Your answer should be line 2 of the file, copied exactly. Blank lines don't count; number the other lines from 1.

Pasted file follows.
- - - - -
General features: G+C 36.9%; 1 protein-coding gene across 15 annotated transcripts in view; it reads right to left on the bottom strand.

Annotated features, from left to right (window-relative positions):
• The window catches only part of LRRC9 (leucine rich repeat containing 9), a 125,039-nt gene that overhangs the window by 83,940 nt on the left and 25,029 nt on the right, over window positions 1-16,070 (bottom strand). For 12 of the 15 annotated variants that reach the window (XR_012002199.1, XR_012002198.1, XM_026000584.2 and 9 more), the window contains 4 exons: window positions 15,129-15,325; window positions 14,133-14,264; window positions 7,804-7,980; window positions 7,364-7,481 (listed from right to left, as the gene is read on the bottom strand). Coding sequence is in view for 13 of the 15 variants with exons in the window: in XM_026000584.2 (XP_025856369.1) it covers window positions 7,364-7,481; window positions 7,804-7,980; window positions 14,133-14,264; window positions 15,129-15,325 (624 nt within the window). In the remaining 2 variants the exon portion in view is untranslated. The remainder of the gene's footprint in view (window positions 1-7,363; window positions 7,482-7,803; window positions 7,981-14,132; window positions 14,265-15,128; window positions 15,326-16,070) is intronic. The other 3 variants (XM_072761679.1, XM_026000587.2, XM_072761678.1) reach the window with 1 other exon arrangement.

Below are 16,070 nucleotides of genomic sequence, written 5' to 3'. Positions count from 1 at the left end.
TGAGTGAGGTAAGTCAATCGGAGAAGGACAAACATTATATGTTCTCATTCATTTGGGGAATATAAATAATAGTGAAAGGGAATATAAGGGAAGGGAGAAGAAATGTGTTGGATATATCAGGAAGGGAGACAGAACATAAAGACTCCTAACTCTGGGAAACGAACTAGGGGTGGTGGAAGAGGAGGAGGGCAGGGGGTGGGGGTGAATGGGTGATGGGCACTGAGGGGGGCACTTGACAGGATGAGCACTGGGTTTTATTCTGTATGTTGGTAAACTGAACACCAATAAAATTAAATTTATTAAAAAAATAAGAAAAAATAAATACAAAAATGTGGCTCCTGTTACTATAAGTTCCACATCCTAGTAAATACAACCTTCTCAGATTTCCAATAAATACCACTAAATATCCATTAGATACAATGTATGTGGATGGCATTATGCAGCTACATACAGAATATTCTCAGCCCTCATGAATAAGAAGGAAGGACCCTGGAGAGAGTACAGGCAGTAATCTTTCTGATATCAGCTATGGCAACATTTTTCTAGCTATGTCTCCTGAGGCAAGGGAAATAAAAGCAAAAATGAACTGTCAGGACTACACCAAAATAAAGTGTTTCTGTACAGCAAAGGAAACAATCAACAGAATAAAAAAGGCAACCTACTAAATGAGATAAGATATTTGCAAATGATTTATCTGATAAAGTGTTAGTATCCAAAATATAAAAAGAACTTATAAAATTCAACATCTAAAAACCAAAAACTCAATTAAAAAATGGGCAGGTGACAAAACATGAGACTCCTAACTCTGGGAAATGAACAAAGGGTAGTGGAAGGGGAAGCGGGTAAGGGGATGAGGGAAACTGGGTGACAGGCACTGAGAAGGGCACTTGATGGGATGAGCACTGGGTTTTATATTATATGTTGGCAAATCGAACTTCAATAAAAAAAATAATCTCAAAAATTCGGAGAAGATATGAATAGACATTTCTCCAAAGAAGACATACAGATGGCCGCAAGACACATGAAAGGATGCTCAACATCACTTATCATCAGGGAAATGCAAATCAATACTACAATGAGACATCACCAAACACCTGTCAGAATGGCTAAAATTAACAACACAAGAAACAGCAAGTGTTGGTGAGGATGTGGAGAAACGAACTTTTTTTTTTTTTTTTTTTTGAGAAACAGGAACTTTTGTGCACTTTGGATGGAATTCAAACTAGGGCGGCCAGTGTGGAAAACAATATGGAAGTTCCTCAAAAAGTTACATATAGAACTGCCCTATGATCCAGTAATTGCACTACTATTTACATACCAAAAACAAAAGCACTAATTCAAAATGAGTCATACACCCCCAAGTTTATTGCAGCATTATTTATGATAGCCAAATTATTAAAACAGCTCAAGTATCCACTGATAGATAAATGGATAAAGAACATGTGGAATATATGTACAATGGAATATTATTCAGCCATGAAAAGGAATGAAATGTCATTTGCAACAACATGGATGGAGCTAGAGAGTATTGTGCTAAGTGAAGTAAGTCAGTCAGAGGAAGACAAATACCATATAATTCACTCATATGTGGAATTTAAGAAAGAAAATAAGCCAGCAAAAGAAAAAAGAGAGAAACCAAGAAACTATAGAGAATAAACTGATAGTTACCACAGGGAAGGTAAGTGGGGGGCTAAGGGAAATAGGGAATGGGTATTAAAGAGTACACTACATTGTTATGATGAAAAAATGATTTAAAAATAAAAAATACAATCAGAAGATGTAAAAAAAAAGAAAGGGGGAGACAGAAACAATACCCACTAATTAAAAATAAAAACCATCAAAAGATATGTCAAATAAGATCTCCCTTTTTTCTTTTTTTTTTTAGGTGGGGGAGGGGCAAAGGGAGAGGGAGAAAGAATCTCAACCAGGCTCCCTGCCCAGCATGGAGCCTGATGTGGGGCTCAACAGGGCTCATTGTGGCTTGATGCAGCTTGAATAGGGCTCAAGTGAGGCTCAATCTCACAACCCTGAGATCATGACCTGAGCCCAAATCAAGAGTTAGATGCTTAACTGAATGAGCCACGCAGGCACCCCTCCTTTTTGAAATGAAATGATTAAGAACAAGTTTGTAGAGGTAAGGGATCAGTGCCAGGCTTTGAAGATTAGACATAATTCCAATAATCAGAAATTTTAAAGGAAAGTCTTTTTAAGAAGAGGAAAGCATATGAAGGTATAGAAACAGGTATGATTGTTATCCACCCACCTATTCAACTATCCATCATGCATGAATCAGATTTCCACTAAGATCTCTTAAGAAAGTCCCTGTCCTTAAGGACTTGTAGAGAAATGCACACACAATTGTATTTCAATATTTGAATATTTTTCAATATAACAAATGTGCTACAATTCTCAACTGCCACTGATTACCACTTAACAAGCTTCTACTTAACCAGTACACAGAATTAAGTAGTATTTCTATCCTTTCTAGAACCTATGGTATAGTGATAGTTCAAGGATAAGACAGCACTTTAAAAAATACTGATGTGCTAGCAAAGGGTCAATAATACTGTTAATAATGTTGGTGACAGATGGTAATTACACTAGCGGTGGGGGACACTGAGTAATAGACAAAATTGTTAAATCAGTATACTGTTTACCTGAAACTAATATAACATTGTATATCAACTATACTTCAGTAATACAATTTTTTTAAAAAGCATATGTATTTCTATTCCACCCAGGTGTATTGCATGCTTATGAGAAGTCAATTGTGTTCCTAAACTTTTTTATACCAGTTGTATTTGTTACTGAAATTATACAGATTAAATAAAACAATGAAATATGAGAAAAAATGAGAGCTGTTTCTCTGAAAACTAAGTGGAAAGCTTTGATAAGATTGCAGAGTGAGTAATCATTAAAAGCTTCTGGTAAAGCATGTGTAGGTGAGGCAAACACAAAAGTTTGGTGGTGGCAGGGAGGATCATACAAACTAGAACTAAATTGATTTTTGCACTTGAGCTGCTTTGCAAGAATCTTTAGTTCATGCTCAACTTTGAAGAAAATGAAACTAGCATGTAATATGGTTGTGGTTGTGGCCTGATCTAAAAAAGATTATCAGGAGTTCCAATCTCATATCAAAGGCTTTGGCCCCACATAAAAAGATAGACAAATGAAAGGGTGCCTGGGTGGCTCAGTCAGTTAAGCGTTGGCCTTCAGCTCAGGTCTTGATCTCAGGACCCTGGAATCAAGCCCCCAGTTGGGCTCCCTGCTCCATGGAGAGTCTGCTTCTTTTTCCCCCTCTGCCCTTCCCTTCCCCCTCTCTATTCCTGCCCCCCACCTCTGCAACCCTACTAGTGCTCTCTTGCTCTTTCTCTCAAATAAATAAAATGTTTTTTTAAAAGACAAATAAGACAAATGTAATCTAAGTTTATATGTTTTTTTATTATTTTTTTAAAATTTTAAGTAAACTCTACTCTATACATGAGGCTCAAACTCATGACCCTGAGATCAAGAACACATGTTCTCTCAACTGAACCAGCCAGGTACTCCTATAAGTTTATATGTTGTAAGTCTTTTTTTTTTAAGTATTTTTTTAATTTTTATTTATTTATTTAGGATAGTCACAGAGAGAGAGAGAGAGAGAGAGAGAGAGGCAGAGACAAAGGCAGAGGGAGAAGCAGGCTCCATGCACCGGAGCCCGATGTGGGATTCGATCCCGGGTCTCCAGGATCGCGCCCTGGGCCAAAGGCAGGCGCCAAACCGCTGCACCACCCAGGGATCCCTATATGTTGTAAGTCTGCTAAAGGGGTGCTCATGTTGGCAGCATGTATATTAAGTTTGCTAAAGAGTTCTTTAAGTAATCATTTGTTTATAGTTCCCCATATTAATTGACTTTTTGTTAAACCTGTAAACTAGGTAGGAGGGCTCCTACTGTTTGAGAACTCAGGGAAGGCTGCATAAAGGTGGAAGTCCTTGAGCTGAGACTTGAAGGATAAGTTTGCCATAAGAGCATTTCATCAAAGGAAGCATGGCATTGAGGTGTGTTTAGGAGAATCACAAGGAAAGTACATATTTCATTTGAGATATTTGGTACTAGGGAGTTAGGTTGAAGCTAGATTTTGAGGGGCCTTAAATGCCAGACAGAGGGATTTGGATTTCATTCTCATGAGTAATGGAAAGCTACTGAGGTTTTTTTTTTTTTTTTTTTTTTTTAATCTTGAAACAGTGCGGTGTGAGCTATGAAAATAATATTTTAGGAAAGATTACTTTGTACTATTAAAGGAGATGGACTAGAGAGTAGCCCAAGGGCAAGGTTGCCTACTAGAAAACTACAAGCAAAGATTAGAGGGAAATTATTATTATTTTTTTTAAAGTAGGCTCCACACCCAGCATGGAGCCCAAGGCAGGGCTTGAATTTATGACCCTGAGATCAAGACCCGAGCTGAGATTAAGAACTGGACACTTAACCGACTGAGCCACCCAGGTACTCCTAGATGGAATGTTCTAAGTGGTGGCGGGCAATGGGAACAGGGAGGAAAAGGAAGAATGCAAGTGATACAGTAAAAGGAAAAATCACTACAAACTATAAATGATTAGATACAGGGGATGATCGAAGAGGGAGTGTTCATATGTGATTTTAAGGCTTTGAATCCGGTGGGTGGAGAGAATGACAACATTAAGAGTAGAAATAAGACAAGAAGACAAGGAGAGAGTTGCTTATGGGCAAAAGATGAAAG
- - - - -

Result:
Annotated features, from left to right (window-relative positions):